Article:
The series can be viewed free on Kanopy.

A 241 Year Fairy Tale About American Democracy

war is a lie

 

War is a Lie

By David Swanson

Just World Books (2016)

Book Review

In War is a Lie, author David Swanson presents extensive historical evidence that the US has never been a democratic republic – that this is a carefully crafted fairy tale the ruling elite has been telling us since the late 18th century. He also demolishes the myth that warfare is deeply ingrained in human nature. Ninety-eight percent of people are deeply opposed to killing and warfare and require extensive brainwashing to commit to either. Although the species homo sapiens is 60,000 – 1000,000 years old, they have only engaged in war for the last 10,000 years. Many human civilizations (including the people of the Arctic, Northeast Mexico, Australia and Nevada’s Great Basin) had no experience of war prior to contact with Europeans. Among the more astonishing facts Swanson reveals is that 80% of the US troops drafted into World War II declined to kill enemy troops.

Starting with the Revolutionary War, War is a Lie is full of delightful little factoids that are omitted from high school and college US history courses.

Among the high points:

Revolutionary War

The two real goals of the US War of Independence were to 1) remove the King’s representatives from positions of power in North America and replace them with colonial merchants and bankers and 2) to overturn the British ban on western expansion (via the slaughter of indigenous tribes). The Continental Army consisted mainly of poor farmers who were forcibly conscripted, brutally mistreated and rarely paid (even though General Washington was the richest man in the colonies. During and after the war, numerous “democratic reforms” were enacted to motivate these the “recruits, with all being promptly nullified.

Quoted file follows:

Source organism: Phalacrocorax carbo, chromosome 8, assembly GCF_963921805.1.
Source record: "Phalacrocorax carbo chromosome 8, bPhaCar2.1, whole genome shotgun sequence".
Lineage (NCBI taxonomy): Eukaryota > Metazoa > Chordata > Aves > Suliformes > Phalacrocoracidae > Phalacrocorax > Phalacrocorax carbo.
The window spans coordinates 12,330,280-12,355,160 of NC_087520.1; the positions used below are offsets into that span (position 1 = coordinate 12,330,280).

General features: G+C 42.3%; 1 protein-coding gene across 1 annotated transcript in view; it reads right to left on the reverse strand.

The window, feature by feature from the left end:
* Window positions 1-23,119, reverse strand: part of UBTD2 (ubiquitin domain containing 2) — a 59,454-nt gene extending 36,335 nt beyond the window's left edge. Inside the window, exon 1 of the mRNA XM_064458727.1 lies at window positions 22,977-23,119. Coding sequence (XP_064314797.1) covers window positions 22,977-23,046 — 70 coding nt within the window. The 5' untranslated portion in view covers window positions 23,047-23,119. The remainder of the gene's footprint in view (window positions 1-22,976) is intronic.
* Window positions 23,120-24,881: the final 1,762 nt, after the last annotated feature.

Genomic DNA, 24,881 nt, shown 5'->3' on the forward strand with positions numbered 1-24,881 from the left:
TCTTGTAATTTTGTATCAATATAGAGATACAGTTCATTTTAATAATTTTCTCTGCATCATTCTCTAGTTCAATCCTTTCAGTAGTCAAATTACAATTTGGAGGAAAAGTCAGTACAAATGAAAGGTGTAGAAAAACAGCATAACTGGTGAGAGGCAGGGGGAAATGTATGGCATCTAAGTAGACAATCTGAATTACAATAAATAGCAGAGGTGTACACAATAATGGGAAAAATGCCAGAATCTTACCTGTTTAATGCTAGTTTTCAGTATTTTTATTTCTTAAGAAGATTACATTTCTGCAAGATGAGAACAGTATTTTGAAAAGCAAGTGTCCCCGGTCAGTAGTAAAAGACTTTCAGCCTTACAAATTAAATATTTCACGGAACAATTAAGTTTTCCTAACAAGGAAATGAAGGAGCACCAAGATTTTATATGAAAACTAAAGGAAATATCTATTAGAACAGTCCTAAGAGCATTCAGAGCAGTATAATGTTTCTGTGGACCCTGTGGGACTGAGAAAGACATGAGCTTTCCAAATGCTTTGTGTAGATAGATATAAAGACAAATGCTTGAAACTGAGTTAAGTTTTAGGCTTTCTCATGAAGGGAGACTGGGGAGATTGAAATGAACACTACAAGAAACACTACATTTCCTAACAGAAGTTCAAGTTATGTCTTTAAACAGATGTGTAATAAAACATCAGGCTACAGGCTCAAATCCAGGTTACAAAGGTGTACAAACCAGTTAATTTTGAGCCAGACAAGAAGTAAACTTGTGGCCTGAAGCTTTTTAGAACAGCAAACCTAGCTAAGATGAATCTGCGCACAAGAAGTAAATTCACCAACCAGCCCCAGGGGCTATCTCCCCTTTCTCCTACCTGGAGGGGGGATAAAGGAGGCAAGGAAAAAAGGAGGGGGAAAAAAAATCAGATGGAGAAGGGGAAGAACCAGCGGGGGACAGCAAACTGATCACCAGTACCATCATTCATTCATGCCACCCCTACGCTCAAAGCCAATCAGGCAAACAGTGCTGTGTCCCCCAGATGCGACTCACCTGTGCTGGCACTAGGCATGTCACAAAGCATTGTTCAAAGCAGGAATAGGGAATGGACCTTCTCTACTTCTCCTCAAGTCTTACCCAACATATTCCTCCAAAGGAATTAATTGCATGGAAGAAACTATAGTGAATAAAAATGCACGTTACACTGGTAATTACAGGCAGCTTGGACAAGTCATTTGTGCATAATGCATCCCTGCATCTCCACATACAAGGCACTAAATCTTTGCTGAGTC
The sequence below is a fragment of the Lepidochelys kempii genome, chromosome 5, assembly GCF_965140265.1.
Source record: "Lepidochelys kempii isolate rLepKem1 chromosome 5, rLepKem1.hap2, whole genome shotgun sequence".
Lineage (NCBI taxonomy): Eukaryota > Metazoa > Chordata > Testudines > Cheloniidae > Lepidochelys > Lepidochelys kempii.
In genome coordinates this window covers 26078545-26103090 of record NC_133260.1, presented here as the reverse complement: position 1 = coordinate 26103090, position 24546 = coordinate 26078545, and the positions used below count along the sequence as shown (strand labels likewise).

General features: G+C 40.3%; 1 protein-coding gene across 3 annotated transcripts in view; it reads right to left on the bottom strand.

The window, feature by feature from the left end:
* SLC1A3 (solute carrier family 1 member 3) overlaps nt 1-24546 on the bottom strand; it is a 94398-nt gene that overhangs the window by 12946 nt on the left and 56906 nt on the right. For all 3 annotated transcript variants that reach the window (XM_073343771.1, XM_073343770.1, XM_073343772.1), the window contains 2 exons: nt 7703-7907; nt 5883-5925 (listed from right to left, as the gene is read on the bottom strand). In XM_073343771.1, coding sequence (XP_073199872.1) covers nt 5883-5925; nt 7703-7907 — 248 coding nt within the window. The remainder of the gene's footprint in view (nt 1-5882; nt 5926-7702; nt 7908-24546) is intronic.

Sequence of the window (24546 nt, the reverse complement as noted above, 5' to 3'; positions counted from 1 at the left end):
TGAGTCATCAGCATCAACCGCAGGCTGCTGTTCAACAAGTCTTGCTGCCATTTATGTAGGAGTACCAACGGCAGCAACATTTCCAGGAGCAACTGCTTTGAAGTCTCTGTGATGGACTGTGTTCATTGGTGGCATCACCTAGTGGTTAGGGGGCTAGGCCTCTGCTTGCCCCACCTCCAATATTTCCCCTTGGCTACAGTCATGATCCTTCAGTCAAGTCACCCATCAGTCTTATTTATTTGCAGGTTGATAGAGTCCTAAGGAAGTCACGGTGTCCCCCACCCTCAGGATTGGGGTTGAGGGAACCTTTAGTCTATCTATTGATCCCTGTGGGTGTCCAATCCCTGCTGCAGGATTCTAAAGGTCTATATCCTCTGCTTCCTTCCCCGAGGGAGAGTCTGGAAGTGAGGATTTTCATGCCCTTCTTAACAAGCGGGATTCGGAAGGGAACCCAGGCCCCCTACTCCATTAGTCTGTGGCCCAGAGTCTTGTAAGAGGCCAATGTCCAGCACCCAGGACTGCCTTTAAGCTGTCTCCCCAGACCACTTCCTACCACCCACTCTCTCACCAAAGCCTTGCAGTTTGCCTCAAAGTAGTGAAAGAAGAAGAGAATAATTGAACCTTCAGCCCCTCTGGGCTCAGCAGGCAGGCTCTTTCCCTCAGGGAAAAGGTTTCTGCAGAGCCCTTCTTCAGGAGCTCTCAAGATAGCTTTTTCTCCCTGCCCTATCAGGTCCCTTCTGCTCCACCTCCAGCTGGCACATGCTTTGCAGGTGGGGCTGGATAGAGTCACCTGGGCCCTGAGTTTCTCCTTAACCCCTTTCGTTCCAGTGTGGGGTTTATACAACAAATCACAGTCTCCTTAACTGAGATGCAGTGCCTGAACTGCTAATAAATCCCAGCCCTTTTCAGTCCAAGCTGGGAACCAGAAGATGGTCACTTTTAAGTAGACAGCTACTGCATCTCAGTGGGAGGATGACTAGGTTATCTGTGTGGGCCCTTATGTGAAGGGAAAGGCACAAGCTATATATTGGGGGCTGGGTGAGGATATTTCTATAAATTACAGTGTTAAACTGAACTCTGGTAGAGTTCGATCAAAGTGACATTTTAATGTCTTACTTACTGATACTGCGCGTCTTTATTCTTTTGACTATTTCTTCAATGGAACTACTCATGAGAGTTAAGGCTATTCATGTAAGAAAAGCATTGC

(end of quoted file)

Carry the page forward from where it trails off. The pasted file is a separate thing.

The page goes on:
War of 1812

Contrary to what we’re taught in school, the US started the War of 1812, with the intention of invading and occupying Canada. They lost this war.

Mexican-American War (1846-48)

Another war about western expansion that resulted in the US annexation of Texas, California, Utah, New Mexico, Arizona, Nevada and parts of Colorado and Oregon. Many Irish and other European immigrants fought for Mexico.

Civil War

Swanson maintains the Civil War was also about western expansion and whether the North or South would control the new western territories. Swanson stresses that Lincoln could have easily freed the slaves without launching a war (other countries did so). The Emancipation Proclamation was issued well after the war started, as public sentiment turned against the war due to high casualties. Swanson reminds us that the Proclamation only applied to states that had seceded – slavery remained legal in Union states.

World War II

Swanson details the deliberate Wall Street strategy of arming Hitler to neutralize the Soviets, highlighting orders US pilots received not to bomb German munitions factories owned by Americans. He also writes at length about the Nazi eugenics experiments that originating in the US under the guidance of Rockefeller, Carnegie and Harrison. I was intrigued to learne the Rockefeller Foundation funded Josef Mengele’s experiments on Jewish prisoners. Swanson attributes Roosevelt’s eagerness to enter World War II to increasing working class militancy in the US (which the compulsory draft ended) and fears of full blown insurrection. He also discusses numerous efforts Hitler made (as late as 1940) to negotiate a peace settlement with the allies – which they rebuffed.